What’s the difference between a “tipping point” and a “disruptive” tipping point?
A tipping point is a point at which a change in policy can have a measurable impact on a specific population.
It’s the point where people become more critical about the policy, and are less willing to accept the existing system as it stands.
This can happen in one of two ways: either by changing public opinion or by changing economic incentives.
The former requires a change to economic incentives, and the latter requires a shift in public opinion.
The tipping point can occur at any point in a society, but it’s most likely to occur when the majority of people are critical of the current system, and when economic incentives are no longer being used to shift the political balance in a way that benefits the majority.
The two most obvious examples of a tipping point occur in a democracy, where people can vote on who should run the country, or a social democracy, in which people are given a choice between two political parties, with one being the ruling party and the other the opposition.
These tipping points can have large social and economic effects on both.
In both cases, the majority will be more critical of their current system.
They will be less likely to accept that the system is working well and will be willing to change.
The problem is that most people have little incentive to change the system at a tipping time.
In a democracy with a large majority, a tipping-point change is usually seen as a big win for the ruling political party.
In social democracies, however, a big tipping-off is a problem for the opposition party, and can lead to a loss of support.
In such a system, the political system is a very unstable one, and even if a tipping is successful, it may not last long.
The main reason for this is that the majority can easily manipulate the system to their advantage, and if they don’t want to, they can simply vote the other way.
The most obvious example of a disruptive tipping point occurs when a government changes a law that they think is unjust or unconstitutional.
This often results in a backlash from the people who are against the change.
This is a tipping moment.
People are critical about what the government is doing, and they feel like they have the right to change it.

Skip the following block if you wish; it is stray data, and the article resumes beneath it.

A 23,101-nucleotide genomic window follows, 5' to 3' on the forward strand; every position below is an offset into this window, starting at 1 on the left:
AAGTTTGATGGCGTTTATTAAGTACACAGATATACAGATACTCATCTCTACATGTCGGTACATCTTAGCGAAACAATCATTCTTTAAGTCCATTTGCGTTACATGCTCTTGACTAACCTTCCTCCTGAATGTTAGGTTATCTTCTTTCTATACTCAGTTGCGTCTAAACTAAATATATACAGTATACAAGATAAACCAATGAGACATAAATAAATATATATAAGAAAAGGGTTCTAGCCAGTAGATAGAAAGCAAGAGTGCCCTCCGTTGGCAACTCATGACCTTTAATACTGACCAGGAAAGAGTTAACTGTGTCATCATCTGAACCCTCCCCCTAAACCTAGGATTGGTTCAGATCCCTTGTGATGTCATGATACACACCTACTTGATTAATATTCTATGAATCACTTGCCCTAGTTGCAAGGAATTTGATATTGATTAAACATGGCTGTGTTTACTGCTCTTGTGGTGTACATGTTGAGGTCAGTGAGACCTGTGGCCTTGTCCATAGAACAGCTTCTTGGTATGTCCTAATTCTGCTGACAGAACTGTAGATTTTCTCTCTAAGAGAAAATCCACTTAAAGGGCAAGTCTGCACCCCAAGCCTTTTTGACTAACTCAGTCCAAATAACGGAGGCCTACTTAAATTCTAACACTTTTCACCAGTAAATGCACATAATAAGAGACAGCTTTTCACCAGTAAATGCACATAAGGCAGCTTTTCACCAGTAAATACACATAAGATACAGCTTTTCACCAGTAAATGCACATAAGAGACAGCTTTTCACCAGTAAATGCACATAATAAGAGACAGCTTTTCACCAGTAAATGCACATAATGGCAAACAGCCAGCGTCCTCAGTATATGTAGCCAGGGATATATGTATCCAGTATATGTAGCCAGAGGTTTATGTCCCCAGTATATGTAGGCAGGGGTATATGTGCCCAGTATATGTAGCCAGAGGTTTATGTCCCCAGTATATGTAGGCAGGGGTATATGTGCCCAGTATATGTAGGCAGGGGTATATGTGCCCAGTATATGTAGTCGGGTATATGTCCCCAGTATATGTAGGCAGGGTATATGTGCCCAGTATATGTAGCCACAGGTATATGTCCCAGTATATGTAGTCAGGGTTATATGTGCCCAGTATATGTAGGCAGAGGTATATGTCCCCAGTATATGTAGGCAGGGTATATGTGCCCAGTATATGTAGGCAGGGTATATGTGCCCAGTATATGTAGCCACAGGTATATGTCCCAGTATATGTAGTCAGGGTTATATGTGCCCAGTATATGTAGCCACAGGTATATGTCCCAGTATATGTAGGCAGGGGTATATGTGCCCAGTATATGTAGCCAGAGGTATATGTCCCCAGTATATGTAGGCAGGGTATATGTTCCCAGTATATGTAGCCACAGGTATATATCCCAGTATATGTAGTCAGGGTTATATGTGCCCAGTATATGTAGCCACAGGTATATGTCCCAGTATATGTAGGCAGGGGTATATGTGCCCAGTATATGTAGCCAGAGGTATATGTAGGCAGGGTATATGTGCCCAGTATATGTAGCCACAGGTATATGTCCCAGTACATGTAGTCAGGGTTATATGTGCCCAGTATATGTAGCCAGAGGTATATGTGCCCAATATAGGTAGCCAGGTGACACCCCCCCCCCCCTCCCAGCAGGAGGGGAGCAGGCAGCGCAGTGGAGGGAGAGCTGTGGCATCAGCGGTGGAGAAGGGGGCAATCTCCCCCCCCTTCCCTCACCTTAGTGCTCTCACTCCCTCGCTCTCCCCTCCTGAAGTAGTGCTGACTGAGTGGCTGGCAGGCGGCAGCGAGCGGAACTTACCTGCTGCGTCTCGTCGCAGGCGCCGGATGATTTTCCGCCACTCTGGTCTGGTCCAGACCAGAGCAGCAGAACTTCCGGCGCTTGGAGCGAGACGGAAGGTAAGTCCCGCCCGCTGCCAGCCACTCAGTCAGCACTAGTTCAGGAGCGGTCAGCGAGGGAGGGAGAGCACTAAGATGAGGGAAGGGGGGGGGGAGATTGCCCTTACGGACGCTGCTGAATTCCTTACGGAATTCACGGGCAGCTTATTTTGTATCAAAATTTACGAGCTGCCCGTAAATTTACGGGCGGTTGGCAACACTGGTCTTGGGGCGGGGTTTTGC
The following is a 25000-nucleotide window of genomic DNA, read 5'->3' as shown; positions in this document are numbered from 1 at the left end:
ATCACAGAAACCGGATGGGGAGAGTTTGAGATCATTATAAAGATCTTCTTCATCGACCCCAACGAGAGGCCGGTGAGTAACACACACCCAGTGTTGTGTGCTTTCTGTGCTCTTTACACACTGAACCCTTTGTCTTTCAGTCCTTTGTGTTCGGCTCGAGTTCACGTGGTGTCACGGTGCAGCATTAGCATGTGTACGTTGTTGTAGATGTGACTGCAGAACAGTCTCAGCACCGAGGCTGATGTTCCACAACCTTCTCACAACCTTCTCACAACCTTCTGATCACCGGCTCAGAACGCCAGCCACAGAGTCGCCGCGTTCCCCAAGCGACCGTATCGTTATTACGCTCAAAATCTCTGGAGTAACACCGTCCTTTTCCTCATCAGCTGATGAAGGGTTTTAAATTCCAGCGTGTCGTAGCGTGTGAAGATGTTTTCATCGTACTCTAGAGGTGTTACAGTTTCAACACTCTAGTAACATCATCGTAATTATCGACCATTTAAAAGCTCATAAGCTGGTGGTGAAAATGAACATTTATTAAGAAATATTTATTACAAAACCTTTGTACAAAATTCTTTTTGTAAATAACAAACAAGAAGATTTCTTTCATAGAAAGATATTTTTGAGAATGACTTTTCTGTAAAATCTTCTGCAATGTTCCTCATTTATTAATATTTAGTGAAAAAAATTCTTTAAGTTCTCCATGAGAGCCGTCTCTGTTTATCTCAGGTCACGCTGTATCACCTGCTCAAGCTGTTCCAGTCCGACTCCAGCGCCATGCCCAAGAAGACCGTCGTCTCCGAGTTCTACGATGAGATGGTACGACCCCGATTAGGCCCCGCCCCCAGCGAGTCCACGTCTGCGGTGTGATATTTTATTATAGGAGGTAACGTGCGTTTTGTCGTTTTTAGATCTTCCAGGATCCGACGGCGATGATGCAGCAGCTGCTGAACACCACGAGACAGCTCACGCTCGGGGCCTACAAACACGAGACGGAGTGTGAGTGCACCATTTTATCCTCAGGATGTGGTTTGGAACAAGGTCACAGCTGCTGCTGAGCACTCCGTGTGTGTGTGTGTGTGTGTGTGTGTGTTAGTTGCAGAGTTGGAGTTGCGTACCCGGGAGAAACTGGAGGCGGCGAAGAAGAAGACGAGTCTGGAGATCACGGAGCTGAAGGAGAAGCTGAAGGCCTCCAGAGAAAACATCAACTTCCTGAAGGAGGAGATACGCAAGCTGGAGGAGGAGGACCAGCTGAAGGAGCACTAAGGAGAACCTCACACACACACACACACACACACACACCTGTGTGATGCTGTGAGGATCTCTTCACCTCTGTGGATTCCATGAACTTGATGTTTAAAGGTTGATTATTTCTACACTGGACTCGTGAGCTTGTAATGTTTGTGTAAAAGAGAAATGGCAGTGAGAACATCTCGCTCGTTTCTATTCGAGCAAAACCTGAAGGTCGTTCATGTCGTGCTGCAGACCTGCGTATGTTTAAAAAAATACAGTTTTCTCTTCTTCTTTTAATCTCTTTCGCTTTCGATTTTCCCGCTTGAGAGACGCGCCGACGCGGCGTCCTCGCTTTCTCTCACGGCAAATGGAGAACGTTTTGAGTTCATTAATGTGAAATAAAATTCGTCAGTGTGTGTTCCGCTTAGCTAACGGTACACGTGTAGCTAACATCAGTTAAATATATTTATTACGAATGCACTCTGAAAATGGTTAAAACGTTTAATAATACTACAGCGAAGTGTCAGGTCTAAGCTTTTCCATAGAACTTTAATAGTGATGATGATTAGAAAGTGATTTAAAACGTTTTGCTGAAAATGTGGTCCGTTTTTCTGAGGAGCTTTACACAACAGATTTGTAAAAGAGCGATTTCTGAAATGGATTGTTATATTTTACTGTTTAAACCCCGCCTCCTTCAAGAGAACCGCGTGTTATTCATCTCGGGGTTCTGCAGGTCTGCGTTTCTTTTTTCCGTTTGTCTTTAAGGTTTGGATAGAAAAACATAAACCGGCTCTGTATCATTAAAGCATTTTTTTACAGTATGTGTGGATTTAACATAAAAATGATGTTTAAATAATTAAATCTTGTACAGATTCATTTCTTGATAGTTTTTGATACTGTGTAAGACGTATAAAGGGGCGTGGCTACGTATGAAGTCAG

This change can have major social and political consequences, because the changes affect a large number of people, and people are much less willing than before to accept them.
A tipping-time law is an example of the disruptive tipping-factor.
It can occur anytime the government changes its laws, and it’s usually seen by a lot of people as a huge win for them.
If this law is upheld, the number of new laws will decrease significantly, and there will be a loss in support for the existing laws.
In some cases, this can even result in a tipping overpoint.
This happens when the government has changed its laws on the grounds that they were necessary to protect the public.
The government’s position is that it’s justified in changing its laws because there are no other options.
The people are more critical, and believe that they can change the law if they simply do.
The new law has the potential to have a huge impact on the existing law, and to be a major turning point in the political situation.
There are also a number of other situations where the government’s actions can have huge social and financial effects, which can also result in tipping-points.
For example, in a country where people live in poverty, it’s possible that a government will take steps to reduce the amount of food that’s sent to poor families.
This will have a big impact on people’s incomes, and many people will start to resent the government for this change.
If the government makes these changes in order to increase the amount they can send to families in poverty instead of sending more food, then this will have an even bigger impact on poor families than before.
People will become more and more critical.
They’ll feel like the government isn’t doing enough to help them.
This could cause the government to lose support among the poor, and a tipping could happen.
In this case, the tipping-overpoint is a situation where the majority is very critical of what the current government is up to, and is willing to take drastic action in order for them to get what they want.
There is a third type of tipping-period where the social and personal impact of a policy change can be very large.
For instance, in the United States, people are not allowed to vote in presidential elections until a certain percentage of them have changed their minds.
The vast majority of voters have already changed their mind, and most people in the country are now very angry about the election being held.
They want to stop the voting, and want the government and the Supreme Court to stop them from voting.
People feel that they have no other option but to vote for the party that will take power.
This situation can be a tipping period.
People can feel that the government, and especially the